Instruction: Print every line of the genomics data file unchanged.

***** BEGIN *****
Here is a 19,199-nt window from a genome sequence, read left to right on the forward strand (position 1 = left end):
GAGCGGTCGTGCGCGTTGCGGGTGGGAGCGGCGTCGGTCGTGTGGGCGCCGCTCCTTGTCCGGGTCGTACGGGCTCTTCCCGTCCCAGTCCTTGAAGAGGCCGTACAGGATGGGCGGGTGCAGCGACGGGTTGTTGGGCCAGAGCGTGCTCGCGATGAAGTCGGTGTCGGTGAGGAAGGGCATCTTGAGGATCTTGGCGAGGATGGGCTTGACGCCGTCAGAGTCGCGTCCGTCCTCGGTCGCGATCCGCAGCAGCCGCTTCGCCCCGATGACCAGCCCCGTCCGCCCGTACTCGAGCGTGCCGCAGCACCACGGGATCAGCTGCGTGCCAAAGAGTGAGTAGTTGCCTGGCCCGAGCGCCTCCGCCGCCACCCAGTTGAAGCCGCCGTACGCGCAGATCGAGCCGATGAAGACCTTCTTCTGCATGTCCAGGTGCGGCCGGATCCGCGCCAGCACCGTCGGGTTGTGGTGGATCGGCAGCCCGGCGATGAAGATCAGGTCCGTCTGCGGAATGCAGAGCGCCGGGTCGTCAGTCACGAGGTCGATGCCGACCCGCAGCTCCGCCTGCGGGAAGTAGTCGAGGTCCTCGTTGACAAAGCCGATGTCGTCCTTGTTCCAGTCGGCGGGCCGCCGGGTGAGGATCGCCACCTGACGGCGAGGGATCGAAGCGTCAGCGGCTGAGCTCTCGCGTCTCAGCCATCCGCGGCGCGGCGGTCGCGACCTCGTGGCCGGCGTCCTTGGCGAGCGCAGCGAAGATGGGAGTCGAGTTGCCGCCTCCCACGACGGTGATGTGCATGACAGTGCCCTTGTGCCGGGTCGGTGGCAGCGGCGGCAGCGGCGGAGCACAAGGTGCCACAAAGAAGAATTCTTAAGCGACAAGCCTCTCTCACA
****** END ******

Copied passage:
Here is a 19,199-nt window from a genome sequence, read left to right on the forward strand (position 1 = left end):
GAGCGGTCGTGCGCGTTGCGGGTGGGAGCGGCGTCGGTCGTGTGGGCGCCGCTCCTTGTCCGGGTCGTACGGGCTCTTCCCGTCCCAGTCCTTGAAGAGGCCGTACAGGATGGGCGGGTGCAGCGACGGGTTGTTGGGCCAGAGCGTGCTCGCGATGAAGTCGGTGTCGGTGAGGAAGGGCATCTTGAGGATCTTGGCGAGGATGGGCTTGACGCCGTCAGAGTCGCGTCCGTCCTCGGTCGCGATCCGCAGCAGCCGCTTCGCCCCGATGACCAGCCCCGTCCGCCCGTACTCGAGCGTGCCGCAGCACCACGGGATCAGCTGCGTGCCAAAGAGTGAGTAGTTGCCTGGCCCGAGCGCCTCCGCCGCCACCCAGTTGAAGCCGCCGTACGCGCAGATCGAGCCGATGAAGACCTTCTTCTGCATGTCCAGGTGCGGCCGGATCCGCGCCAGCACCGTCGGGTTGTGGTGGATCGGCAGCCCGGCGATGAAGATCAGGTCCGTCTGCGGAATGCAGAGCGCCGGGTCGTCAGTCACGAGGTCGATGCCGACCCGCAGCTCCGCCTGCGGGAAGTAGTCGAGGTCCTCGTTGACAAAGCCGATGTCGTCCTTGTTCCAGTCGGCGGGCCGCCGGGTGAGGATCGCCACCTGACGGCGAGGGATCGAAGCGTCAGCGGCTGAGCTCTCGCGTCTCAGCCATCCGCGGCGCGGCGGTCGCGACCTCGTGGCCGGCGTCCTTGGCGAGCGCAGCGAAGATGGGAGTCGAGTTGCCGCCTCCCACGACGGTGATGTGCATGACAGTGCCCTTGTGCCGGGTCGGTGGCAGCGGCGGCAGCGGCGGAGCACAAGGTGCCACAAAGAAGAATTCTTAAGCGACAAGCCTCTCTCACA